in association with the





4th century structures were found directly below the surface in several areas and it is probably these which show most clearly in the geophysical survey. The severe earthquakes of the early 3rd century and a decline in the importance of Knossos resulted in rebuilding on a less substantial scale with unmortared, undressed masonry for the walls. The areas around the buildings were not kept so clean, resulting in a larger quantity of significant finds for the archaeologist.


In Area C in the west beyond the limits of the 2nd century complex, were drystone walls and a stone-lined well, perhaps indicating that the aqueduct which supplied the 2nd century city with its bathing establishments was out of use, or at least not available to the humbler citizens. Even here however, the roofs were tiled.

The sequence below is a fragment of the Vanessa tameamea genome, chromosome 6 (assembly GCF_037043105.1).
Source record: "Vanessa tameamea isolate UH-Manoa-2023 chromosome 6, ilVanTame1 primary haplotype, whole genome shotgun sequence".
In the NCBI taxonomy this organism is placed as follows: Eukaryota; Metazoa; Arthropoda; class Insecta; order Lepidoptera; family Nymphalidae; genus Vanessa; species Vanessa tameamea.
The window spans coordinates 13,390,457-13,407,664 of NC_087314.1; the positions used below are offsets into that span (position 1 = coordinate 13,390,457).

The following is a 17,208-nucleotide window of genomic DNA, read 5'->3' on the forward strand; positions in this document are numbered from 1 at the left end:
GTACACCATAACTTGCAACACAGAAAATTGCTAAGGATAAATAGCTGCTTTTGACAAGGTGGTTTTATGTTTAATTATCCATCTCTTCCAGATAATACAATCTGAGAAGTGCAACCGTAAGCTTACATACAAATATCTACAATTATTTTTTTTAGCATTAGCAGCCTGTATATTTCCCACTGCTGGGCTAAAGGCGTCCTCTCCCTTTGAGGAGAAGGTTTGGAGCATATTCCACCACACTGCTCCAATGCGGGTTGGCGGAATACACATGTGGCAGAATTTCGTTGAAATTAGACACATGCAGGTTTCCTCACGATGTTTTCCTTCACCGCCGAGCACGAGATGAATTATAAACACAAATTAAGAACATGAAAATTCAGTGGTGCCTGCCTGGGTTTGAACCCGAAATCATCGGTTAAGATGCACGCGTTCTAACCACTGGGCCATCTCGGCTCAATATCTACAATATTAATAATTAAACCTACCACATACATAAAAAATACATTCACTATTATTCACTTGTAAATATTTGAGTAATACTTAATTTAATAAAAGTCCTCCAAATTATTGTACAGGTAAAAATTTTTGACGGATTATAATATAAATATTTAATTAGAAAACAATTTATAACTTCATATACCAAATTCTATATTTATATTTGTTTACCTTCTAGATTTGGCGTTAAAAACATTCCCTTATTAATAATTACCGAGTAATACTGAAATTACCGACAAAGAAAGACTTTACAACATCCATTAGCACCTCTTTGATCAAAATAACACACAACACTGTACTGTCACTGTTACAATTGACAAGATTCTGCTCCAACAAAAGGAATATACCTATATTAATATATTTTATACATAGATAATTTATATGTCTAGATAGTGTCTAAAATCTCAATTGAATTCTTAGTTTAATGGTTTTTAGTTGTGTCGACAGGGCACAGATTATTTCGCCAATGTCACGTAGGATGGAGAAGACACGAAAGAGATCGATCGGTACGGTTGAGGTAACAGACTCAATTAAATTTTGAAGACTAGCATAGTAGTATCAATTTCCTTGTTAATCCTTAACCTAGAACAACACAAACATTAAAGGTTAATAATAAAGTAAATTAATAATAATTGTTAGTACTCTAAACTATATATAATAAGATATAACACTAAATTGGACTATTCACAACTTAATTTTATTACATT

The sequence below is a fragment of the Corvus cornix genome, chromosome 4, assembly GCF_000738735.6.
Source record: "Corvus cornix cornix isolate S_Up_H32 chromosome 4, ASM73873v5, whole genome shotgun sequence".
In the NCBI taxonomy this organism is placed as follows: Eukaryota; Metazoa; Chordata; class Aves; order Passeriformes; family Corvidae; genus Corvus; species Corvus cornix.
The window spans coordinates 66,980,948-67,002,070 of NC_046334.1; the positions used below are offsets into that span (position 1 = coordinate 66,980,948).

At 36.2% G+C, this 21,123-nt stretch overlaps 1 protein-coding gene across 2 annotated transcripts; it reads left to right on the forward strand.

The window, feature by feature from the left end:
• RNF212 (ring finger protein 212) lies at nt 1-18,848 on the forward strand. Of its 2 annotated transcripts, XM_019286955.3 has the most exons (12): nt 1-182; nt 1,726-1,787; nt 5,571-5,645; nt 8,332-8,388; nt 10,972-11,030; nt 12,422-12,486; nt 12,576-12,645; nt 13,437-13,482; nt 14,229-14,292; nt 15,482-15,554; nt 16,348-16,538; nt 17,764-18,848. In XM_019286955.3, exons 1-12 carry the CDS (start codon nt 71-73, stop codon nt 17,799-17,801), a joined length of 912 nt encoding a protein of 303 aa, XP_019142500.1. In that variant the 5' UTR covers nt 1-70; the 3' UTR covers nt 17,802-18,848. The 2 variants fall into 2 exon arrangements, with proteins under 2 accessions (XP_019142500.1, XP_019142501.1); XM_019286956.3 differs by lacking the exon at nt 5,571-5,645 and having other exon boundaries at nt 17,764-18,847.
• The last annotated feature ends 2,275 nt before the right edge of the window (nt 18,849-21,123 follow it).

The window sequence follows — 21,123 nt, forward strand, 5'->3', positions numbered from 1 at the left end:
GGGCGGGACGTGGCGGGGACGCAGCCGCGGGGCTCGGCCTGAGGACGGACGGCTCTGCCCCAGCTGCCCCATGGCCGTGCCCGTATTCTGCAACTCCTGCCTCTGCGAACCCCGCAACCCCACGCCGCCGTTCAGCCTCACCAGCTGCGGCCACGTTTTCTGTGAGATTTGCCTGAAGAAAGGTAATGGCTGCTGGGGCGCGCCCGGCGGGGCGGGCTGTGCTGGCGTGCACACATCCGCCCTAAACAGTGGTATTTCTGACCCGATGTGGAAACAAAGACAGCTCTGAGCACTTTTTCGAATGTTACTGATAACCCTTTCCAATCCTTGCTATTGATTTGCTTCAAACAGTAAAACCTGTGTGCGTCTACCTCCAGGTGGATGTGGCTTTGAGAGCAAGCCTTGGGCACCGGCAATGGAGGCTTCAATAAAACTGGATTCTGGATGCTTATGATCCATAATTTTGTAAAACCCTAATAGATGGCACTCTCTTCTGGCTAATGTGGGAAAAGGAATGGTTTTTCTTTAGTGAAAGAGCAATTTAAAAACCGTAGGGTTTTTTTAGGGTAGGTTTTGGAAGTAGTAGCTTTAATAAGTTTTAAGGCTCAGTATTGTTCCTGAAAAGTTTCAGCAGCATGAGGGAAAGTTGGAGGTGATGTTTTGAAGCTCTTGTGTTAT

In Areas E and F, there were 4th century buildings with narrow walls and tile lined water channels, together with a cobbled street running N-S, whose surface had been relaid on two or three occasions (page 24). Finds of particular interest from this area included an intact bone spoon.


 cross symbol on 6th century

 red slip bowl

Life at Knossos continued well into the Early Christian Period, and the excavation has provided, for the first time, some indication of the character of the city of Knossos at the period when the three fine Basilicas were constructed, and an explanation for the fact that they have not been recognised before. Fragments of mud-brick wall in all areas, give an indication of the nature of the buildings. Two cooking pots and a 6th century red slip bowl with Christian symbol (above) found on the floor of the hypocaust room in Area C, show that use of some 2nd century structures was still possible, despite the fact that some had collapsed in earthquakes and others had been dismantled for building materials. Pieces of glass and glass-slag from above the courtyard in the same area suggest an 'industrial' use.